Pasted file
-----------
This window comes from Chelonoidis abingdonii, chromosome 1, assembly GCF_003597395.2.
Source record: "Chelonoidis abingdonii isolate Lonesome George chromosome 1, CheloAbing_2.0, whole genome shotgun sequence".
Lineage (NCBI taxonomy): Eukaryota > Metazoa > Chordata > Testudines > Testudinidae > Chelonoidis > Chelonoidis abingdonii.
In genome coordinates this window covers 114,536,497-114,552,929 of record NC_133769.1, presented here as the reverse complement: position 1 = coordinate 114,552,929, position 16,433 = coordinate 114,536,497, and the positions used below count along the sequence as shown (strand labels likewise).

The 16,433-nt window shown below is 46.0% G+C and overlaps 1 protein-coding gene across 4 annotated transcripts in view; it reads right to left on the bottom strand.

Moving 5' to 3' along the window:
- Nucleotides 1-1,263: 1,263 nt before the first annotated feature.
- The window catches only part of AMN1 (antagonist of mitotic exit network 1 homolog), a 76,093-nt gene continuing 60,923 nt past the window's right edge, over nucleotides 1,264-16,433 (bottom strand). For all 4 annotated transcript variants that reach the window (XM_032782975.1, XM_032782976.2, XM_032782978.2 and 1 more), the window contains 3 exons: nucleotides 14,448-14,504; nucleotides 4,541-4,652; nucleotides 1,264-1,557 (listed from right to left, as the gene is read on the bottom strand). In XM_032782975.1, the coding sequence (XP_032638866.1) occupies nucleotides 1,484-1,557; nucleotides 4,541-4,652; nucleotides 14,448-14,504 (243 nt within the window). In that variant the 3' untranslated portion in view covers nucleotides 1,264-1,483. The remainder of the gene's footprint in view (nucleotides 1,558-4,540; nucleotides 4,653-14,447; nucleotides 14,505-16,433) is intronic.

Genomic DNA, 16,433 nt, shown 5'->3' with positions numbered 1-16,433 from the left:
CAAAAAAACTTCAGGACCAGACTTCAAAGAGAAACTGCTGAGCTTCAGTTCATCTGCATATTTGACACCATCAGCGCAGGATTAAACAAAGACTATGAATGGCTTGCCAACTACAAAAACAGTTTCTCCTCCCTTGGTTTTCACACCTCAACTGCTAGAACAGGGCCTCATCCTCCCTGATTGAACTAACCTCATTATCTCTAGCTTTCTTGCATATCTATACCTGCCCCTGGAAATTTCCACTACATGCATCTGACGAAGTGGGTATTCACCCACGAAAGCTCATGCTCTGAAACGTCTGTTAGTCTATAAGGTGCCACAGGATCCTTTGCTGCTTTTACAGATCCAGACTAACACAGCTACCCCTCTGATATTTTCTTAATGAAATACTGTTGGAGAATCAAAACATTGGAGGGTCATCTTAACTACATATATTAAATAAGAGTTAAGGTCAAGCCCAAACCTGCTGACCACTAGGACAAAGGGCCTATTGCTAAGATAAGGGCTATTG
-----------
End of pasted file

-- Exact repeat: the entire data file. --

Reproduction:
This window comes from Chelonoidis abingdonii, chromosome 1, assembly GCF_003597395.2.
Source record: "Chelonoidis abingdonii isolate Lonesome George chromosome 1, CheloAbing_2.0, whole genome shotgun sequence".
Lineage (NCBI taxonomy): Eukaryota > Metazoa > Chordata > Testudines > Testudinidae > Chelonoidis > Chelonoidis abingdonii.
In genome coordinates this window covers 114,536,497-114,552,929 of record NC_133769.1, presented here as the reverse complement: position 1 = coordinate 114,552,929, position 16,433 = coordinate 114,536,497, and the positions used below count along the sequence as shown (strand labels likewise).

The 16,433-nt window shown below is 46.0% G+C and overlaps 1 protein-coding gene across 4 annotated transcripts in view; it reads right to left on the bottom strand.

Moving 5' to 3' along the window:
- Nucleotides 1-1,263: 1,263 nt before the first annotated feature.
- The window catches only part of AMN1 (antagonist of mitotic exit network 1 homolog), a 76,093-nt gene continuing 60,923 nt past the window's right edge, over nucleotides 1,264-16,433 (bottom strand). For all 4 annotated transcript variants that reach the window (XM_032782975.1, XM_032782976.2, XM_032782978.2 and 1 more), the window contains 3 exons: nucleotides 14,448-14,504; nucleotides 4,541-4,652; nucleotides 1,264-1,557 (listed from right to left, as the gene is read on the bottom strand). In XM_032782975.1, the coding sequence (XP_032638866.1) occupies nucleotides 1,484-1,557; nucleotides 4,541-4,652; nucleotides 14,448-14,504 (243 nt within the window). In that variant the 3' untranslated portion in view covers nucleotides 1,264-1,483. The remainder of the gene's footprint in view (nucleotides 1,558-4,540; nucleotides 4,653-14,447; nucleotides 14,505-16,433) is intronic.

Genomic DNA, 16,433 nt, shown 5'->3' with positions numbered 1-16,433 from the left:
CAAAAAAACTTCAGGACCAGACTTCAAAGAGAAACTGCTGAGCTTCAGTTCATCTGCATATTTGACACCATCAGCGCAGGATTAAACAAAGACTATGAATGGCTTGCCAACTACAAAAACAGTTTCTCCTCCCTTGGTTTTCACACCTCAACTGCTAGAACAGGGCCTCATCCTCCCTGATTGAACTAACCTCATTATCTCTAGCTTTCTTGCATATCTATACCTGCCCCTGGAAATTTCCACTACATGCATCTGACGAAGTGGGTATTCACCCACGAAAGCTCATGCTCTGAAACGTCTGTTAGTCTATAAGGTGCCACAGGATCCTTTGCTGCTTTTACAGATCCAGACTAACACAGCTACCCCTCTGATATTTTCTTAATGAAATACTGTTGGAGAATCAAAACATTGGAGGGTCATCTTAACTACATATATTAAATAAGAGTTAAGGTCAAGCCCAAACCTGCTGACCACTAGGACAAAGGGCCTATTGCTAAGATAAGGGCTATTG